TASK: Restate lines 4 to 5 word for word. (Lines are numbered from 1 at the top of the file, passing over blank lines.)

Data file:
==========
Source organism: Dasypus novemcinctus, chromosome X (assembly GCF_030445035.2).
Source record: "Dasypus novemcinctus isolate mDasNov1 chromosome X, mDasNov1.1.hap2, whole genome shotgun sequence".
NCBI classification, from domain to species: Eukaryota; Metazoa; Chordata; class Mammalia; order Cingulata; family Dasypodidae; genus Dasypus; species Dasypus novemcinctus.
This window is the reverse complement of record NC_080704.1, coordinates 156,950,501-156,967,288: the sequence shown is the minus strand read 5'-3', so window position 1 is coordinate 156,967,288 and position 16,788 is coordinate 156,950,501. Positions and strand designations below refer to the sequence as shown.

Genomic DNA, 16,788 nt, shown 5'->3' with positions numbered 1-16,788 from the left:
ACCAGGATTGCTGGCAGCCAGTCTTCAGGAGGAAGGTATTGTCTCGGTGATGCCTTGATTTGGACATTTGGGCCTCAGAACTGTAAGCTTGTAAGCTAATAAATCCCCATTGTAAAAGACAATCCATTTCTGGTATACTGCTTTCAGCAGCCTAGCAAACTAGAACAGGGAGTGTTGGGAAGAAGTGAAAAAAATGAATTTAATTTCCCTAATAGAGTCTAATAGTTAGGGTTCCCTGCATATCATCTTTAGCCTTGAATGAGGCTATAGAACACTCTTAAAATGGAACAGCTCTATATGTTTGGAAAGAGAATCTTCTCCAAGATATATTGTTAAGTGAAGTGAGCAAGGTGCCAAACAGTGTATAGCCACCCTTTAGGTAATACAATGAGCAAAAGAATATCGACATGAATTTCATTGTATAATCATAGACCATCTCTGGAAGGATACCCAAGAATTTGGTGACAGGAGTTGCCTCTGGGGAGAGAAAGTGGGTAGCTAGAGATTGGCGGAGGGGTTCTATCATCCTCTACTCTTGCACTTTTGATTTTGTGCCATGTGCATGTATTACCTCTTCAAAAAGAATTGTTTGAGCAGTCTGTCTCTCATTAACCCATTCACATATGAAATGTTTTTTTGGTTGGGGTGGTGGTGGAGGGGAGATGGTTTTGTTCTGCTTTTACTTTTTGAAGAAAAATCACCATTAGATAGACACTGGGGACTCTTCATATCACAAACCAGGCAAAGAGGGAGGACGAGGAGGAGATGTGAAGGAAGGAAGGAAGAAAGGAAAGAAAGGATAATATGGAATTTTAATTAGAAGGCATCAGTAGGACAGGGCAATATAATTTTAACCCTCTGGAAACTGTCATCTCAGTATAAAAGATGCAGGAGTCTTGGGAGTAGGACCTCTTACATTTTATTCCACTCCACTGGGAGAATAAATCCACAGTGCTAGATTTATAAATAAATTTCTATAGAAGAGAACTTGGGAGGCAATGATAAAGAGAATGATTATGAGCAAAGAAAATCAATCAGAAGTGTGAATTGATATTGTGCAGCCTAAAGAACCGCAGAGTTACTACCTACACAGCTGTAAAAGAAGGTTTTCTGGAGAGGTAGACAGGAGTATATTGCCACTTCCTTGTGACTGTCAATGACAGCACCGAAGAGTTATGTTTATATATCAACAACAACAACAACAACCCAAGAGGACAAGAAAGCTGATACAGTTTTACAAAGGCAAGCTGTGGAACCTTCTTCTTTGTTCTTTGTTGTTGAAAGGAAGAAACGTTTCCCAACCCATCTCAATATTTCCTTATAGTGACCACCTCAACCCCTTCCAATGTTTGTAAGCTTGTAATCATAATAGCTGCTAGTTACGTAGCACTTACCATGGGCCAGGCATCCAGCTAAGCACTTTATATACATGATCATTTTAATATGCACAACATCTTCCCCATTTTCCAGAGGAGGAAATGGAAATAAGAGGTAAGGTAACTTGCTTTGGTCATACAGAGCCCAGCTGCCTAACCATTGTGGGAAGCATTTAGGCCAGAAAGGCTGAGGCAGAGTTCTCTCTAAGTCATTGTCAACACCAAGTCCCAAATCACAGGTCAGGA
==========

This window is the reverse complement of record NC_080704.1, coordinates 156,950,501-156,967,288: the sequence shown is the minus strand read 5'-3', so window position 1 is coordinate 156,967,288 and position 16,788 is coordinate 156,950,501. Positions and strand designations below refer to the sequence as shown.

Genomic DNA, 16,788 nt, shown 5'->3' with positions numbered 1-16,788 from the left: